Cage Examination #16: Amos & Andrew

Film: Amos & Andrew
Demeanor: That of a delightfully charming transient.
Hair Quality: If Peter Loew had bitchin’ sideburns.
Performance Quality: Six Cages Out of Ten.

The early ’90s are like a decade unto themselves. So much happened over the course of the years between 1990 and 1994 that you almost have to split the decade in half due to the wild cultural shifts that took place at the midway point. In the early ’90s, there was still something of an ’80s hangover permeating every element of popular culture. That specific era of culture can almost be tied beat-for-beat with the first Bush presidency, as the years between his 1988 election win and his exit in 1992 are so culturally hyperspecific that you almost want to blame him outright for the existence of Hammer pants and Spike Lee’s career.

Not that Spike Lee’s career is entirely worth dismissing, mind you. While I maintain that the director has made exactly one movie worth watching in the last decade and a half (the fantastic 25th Hour), his early works were incredible, searing portraits of race relations in the era. Do the Right Thing and Jungle Fever helped galvanize a new brand of forthright conversation about how different ethnic cultures interact with one another during the post-’80s sorting out period. 

If pre-1992 was the time for earnest discussion of race relations via film, then post 1992 is when Hollywood decided it okay to start making fun of it again. How else do you explain the existence of Amos & Andrew, a slapstick buddy comedy that might as well be a giant “But see, black guys are like this! And white dudes, they’re like this" joke from some hack comedian’s stand-up routine on Evening at the Improv. Amos & Andrew is practically to Spike Lee’s filmography what Hot Shots is to Top Gun. It’s a movie in which idiotic white people harass a semi-militant, but generally well-meaning black man (Samuel L. Jackson), and no less than two actors, including Nicolas Cage, put on accidental blackface. It’s a parody of racial tensions of the era, and the very definition of “too soon.”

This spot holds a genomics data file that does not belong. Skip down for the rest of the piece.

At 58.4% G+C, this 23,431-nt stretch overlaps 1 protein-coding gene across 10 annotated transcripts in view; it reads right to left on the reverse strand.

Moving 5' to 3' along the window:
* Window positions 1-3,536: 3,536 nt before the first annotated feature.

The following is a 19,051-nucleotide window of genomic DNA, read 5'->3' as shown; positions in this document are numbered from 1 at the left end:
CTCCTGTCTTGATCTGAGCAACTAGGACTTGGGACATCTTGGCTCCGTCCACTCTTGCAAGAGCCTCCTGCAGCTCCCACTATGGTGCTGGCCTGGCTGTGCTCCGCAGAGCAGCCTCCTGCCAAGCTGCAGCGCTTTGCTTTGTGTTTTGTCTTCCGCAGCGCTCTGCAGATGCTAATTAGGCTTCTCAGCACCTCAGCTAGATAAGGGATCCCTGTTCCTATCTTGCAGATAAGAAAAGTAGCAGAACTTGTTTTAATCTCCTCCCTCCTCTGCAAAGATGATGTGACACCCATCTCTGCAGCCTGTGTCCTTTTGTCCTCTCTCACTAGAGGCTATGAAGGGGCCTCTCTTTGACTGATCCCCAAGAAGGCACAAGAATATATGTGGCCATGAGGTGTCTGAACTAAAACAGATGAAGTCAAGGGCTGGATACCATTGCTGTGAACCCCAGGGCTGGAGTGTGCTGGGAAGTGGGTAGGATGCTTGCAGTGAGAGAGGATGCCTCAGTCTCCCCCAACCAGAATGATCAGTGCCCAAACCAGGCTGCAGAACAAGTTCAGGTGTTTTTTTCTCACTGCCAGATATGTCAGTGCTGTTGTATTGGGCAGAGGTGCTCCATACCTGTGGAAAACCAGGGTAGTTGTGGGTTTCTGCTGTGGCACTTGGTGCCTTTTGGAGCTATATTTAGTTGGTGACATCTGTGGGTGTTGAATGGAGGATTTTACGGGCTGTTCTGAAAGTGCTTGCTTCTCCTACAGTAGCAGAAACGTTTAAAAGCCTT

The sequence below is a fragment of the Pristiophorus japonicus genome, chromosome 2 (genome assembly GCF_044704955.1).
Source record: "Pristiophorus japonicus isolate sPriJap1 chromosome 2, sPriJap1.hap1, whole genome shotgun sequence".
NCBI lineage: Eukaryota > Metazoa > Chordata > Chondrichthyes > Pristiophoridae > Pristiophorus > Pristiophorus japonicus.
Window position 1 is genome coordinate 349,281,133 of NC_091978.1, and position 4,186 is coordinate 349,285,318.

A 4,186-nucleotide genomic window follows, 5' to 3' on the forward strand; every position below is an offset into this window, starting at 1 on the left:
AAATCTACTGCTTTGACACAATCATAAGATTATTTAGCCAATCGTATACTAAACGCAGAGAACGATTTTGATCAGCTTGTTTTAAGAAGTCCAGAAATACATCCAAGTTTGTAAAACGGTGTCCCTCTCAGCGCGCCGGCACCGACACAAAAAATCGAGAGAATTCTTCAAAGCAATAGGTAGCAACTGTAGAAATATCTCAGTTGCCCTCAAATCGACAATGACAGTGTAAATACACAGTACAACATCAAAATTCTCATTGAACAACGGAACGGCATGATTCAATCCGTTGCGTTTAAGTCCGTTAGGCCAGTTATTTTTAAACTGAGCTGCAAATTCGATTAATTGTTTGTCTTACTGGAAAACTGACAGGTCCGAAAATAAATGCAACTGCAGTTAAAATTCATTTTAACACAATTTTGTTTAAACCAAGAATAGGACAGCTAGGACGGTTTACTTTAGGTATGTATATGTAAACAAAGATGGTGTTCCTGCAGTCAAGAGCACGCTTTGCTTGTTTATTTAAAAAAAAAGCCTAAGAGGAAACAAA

I’m saying this even in 2012, long past Amos & Andrew’s 1993 release date. It’s not that a perfectly timely comedy sending up the same politics that Amos & Andrew does couldn’t have existed, but this film is neither satirical enough, nor funny enough to really justify the fact that it’s basically 90 minutes of stump-dumb white folk accidentally being super racist with occasional buddy comedy tropes tossed in for good measure.

There are moments of almost-cleverness peppered throughout Amos & Andrew, most the result of the interaction between Jackson’s apparently super-famous playwright Andrew Sterling and Nicolas Cage’s drifter-for-hire Amos Odell. These two are legitimately kind of great together, even if the dialogue they’re given doesn’t amount to much more than Jackson spouting muted rage about society’s preconceptions of him, and Cage making cracks about him probably having a white wife.